My name is Justine, and I am an overachiever. Now, this admission is not meant to imply in any way that I am successful at everything I attempt to do. I simply mean that I attempt to do everything. It’s borderline psychotic, actually. The worst part about my psychosis is that I can quite ably rationalize it into sanity. For example, last year my spouse convinced me that we should do the MS 150 bike ride. It’s two, 75-mile days on a road bike for an outstanding cause. I thought that asking myself to do two 75-mile days was a lofty goal considering the longest ride I had done the previous summer was one 62-mile day, which I despised. But, once I committed to the MS ride, I realized that I was going to have to do the same 62-mile ride I hated the previous year because it’s actually an outstanding training ride. So, this is how my psychosis manifests itself. One ambitious idea begets another ambitious idea until my entire calendar is consumed with events I must do to train for the event that follows. I can’t stop. Classic overachiever.
Well, hubby and I trained for and completed the MS 150. We were not the fastest riders, but we definitely held our own. We were quite proud of ourselves, and not content to rest on our laurels. Merely one day after the MS 150 ride had elapsed I found myself online registering for a century ride. Yes. That means one hundred miles in one day. I started wondering if they had spiked my Gatorade with Adderall. I had barely wanted to do the MS 150, but now that I knew what I was capable of I felt empowered to push myself a bit further. I mean, we were already TRAINED for the century. It would be downright irresponsible not to go ahead and knock the hundred miles off our lifelong to-do lists when we were fit and ready to go, right?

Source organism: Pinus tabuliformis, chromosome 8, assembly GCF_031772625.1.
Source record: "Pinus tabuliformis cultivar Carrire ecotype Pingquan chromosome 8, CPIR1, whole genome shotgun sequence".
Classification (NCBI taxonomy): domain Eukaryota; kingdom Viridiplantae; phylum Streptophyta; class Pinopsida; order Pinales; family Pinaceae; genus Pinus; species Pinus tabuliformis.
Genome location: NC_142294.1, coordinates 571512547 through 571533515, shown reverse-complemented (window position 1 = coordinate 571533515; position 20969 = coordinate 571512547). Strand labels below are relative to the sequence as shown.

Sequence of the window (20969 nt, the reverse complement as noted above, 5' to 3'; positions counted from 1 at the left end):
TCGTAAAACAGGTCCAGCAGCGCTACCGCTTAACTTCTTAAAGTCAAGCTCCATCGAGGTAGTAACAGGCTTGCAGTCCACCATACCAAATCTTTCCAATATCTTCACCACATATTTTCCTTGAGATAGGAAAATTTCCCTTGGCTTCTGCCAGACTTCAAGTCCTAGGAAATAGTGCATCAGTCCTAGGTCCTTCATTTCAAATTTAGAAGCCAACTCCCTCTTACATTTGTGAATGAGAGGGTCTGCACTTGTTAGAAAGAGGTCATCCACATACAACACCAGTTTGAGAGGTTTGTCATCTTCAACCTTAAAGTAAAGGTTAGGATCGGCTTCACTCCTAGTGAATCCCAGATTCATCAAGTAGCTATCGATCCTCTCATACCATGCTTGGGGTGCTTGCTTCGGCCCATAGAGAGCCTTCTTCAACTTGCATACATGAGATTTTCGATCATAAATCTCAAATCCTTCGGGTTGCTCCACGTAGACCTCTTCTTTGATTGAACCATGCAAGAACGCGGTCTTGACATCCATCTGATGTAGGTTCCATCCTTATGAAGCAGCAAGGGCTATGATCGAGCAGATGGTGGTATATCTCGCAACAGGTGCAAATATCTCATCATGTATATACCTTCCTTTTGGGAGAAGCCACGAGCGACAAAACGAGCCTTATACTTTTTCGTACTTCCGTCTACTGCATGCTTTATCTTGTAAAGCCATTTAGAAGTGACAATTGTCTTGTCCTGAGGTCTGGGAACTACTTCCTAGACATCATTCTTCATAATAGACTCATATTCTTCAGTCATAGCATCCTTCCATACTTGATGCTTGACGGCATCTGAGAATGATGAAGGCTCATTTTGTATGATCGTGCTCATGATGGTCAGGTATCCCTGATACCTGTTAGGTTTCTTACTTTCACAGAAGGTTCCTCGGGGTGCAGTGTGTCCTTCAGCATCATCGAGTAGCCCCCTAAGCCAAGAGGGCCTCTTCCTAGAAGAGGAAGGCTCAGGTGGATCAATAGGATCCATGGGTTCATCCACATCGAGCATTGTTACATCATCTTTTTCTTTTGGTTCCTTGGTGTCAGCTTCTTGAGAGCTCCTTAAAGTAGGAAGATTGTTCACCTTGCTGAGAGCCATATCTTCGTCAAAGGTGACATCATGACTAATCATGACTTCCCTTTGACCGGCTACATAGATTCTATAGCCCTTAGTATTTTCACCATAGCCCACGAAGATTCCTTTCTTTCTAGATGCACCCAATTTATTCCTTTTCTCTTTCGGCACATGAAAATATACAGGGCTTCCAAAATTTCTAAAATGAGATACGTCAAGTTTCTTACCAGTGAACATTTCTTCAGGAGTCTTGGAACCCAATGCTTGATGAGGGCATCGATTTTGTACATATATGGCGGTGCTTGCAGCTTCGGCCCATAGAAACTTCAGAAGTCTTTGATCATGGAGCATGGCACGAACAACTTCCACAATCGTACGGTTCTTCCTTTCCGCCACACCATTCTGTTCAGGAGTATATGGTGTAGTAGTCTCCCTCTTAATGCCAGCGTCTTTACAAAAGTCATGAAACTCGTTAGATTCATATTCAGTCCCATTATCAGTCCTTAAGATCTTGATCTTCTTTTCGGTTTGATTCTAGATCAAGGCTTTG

There were two full months in between the MS 150 and the Buffalo Bicycle Classic century ride. We rationalized that all we had to do was ride enough to stay in shape. So, we did. We rode every chance we got. Two weeks before the century, I did a 67-mile ride with my sister just to make sure I was still up for the task and determined I was good to go.
Then, Mother Nature wreaked havoc. A fire broke out in the foothills outside Boulder, and the ride had to be cancelled for safety reasons. I was honestly heartbroken. I moped for days. I had worked so hard and put in so many hours on that bike and suddenly it felt as if it was all for nothing. I knew it wasn’t for “nothing.” I mean, I did break the mark of riding 1000 miles last season and that was huge. I was 42 and more fit than I was at 21. And we had done the MS 150 and raised about $1000, which was great too. But, it still wasn’t enough to help me overcome my disappointment at the cancellation of that ride. You know why? Because I didn’t get to cross that century ride of my life list. And, I knew that guaranteed that the spring and summer of 2011 would be a training repeat of 2010. Indeed. My name is Justine, and I am an overachiever.
So, let this serve as a cautionary tale to those of you who are considering putting an athletic event on your list of things to do this year. If you have any overachiever in you (I’m three-quarters overachiever and one-quarter Polish myself) or if you’re one of those people who will make a list after the fact just because you get a cheap thrill from crossing off things on a list, beware. Post-event euphoria can turn your life into a swirling vortex of non-stop training for the next big thing you want to do. Once you discover how truly capable you are, your desire to push yourself just a bit farther might surprise you.
If you’re looking for me between March and September, I’ll be in padded shorts on my bike. And, with any luck, this year I will finally cross that century ride off my to-do list. I have this sneaking feeling, though, that next year there will just be something else in its place on my list because I am three-quarters overachiever, you know.